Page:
Mark Hunter (ozma914) wrote,
Mark Hunter

Next Week's Column: An Ode to Utility Workers Warning-dialup unfriendly!


I’ve been thinking lately about equality in appearance, as it relates to city services.

See, we had this little storm recently, and the gusting winds from that storm pushed a bunch of trees down onto area streets and roadways. It’s small shakes as storms go, but it got our attention.

The fire department came out on weather watch, and the storm hit us so hard that the police department called out a couple of extra officers, too. After it blew through, we divided up into sectors and drove each street, looking for blocked roads, downed power lines, and any other problems. We found some, too -- and I’m not just talking about the five adolescent boys who flashed their chests at me as I drove by them on South Street. Yeah, they were wet, but I don’t think stupidity counts as storm related.

Anyway, here’s the scenario we encountered: A big piece of a tree – about a tree size piece – tried to fall over, but came to rest on another tree beside it. The other tree didn’t like that very much, and was threatening to drop his big brother at any moment – onto a house.

By that time everything else was winding down, so everyone gathered to work the problem. There were two fire trucks and three police cars, with maybe a dozen responders: consulting, making sure someone didn’t wander into the danger area, and, yes, rubbernecking.
Now, we’d sawed up several trees and moved them off to the side, no problem, but this one was still hanging in the air. As the fire department safety officer, my reaction to the idea of climbing this precariously leaning tree to operate a chain saw twenty feet in the air would have been, um … “No.”

Oh, we could have done it. We could have put the rescue truck into position, deployed the winch, and kept the tree from going over any further. Although the AFD doesn’t have a ladder truck, we could have used a system of ropes to steady a ground ladder, worn safety belts to keep the saw operator from falling, and tied off the tree at various spots so that as each part was cut, it would fall away from the house. It would have taken a few hours, a dozen guys, maybe three trucks …

Or we could call for the street department.

One guy came out, manning a single piece of heavy equipment. He carefully positioned it, moved its hydraulic bucket against the tree, and gently pushed it to one side until it fell across the street, safely avoiding buildings or vehicles. In minutes.

So, at the end of the day, who looks like the hero? If you’re not paying attention, it’s the guys in the big red trucks with all the lights on them, wearing the cool outfits. Don’t get me wrong – I’m not suggesting firefighters and police officers don’t deserve all the credit they get. But let’s take just a moment to pay tribute to the other town departments.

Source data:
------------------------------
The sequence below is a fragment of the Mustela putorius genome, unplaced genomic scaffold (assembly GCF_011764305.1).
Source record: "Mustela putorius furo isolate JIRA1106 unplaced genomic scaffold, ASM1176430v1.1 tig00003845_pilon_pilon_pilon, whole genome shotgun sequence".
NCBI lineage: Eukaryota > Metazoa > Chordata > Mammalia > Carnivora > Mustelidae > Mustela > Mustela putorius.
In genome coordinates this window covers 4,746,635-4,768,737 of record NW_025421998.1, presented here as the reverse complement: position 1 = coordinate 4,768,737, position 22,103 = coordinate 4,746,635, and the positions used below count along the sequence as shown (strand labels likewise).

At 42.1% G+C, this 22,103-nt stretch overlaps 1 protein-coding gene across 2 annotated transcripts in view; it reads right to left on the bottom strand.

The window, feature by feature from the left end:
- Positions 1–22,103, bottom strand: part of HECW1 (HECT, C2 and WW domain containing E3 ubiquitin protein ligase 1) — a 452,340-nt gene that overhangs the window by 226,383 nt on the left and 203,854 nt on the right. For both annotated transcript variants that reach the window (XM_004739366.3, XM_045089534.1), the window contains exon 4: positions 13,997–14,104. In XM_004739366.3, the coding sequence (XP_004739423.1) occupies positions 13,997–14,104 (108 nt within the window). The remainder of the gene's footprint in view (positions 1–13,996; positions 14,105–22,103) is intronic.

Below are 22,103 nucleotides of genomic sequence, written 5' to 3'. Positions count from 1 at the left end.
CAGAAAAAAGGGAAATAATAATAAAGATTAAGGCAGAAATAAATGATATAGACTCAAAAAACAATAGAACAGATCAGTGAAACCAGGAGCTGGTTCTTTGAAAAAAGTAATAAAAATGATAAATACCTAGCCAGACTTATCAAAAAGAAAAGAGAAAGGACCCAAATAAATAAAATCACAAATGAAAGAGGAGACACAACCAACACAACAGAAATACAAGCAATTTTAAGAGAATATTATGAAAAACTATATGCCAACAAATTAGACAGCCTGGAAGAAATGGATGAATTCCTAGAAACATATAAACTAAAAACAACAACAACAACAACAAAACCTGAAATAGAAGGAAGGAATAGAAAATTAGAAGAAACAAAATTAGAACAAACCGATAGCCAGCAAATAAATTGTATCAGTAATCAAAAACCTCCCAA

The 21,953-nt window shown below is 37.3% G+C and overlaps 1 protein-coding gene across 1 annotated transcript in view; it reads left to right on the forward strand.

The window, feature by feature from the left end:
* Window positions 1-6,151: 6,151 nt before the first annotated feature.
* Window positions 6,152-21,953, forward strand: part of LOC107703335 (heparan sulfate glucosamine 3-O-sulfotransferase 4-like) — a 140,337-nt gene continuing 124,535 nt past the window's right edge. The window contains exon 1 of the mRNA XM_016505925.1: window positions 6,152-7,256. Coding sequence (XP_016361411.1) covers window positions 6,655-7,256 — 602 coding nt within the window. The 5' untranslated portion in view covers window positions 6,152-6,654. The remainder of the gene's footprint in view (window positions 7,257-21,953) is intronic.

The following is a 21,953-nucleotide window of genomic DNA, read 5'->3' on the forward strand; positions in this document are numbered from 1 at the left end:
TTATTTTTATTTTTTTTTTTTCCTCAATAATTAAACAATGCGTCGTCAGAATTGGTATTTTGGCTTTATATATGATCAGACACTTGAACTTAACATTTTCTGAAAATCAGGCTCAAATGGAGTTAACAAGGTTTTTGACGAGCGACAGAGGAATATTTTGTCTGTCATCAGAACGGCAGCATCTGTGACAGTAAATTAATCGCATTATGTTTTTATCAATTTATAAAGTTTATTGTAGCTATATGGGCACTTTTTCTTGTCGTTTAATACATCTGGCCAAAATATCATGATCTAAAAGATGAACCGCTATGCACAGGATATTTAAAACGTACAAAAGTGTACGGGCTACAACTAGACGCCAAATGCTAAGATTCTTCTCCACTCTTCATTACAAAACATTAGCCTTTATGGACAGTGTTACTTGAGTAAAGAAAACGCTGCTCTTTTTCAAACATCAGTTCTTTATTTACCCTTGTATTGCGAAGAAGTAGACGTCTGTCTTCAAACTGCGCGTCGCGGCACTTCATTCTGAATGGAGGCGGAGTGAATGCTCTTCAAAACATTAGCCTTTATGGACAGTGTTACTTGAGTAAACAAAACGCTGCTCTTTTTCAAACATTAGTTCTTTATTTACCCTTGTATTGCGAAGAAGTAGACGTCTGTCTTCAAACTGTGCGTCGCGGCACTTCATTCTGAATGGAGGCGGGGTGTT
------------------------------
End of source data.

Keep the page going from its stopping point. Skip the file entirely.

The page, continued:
For instance, I’m pretty sure I saw the head of Albion’s Parks Department drive by in the storm’s aftermath, looking for debris to clean up; that would be the same guy who comes out to help plow snow after winter storms. I ran into him at a major house fire in town last summer, too. Here’s a guy whose job is not in any way emergency services related, and who in my considerable opinion keeps up one of the nicest park systems around; but when bad things happen, there he is.

Okay, maybe he’s bad luck.

Only a handful of guys work Albion’s two major infrastructure departments: One is Street, the other Water and Wastewater. (We used to call Water and Sewer, but somebody decided that name just stinks.) When one of those guys is in deep doo-doo, it might be literally. You don’t think keeping the sewer running is important? Try going without one.

There are also the cemetery workers. You can make fun if you want, but they step lively in that area, too (plus they’ve also been known to show up after storms). Their job could be made much easier if we removed all the trees from Albion’s cemetery, flattened the hills, and barred any decorations that would make it difficult to mow and trim. But we don’t, and at the risk of sounding maudlin, our cemetery is a beautiful place to just walk around, maybe take a moment and rest, recharge the batteries for the living. Just make sure to move around every now and then so they know you’re not a resident.

Is something like that important to a community? Yes.

All these services work together, in ways many people never see. Police, Fire, and EMS get all the attention, but how do we get to the scene of the crime without good streets? How do we fight the fire without a water supply? How many more ambulance calls would we have without clean water?

At least they don’t have to come out in the wee hours for emergencies, right? I mean, unless a blizzard or thunderstorm hits, or a water line bursts, or a heavy rain backs up a storm drain, or – oh, wait, they do come out in emergencies. Sometimes we even call on them during “routine” fires, to watch the levels of our water supply.

Okay, so they don’t get to run into burning buildings or wrestle with crazed bad guys. That doesn’t make them unimportant – just sane. Imagine what would happen to any community without the utilities workers and, next time you see one, shake his hand. Or if you’ve given thought to the kind of things they get into, just give a friendly nod.

Tags: new era, slightly off the mark, weekly column

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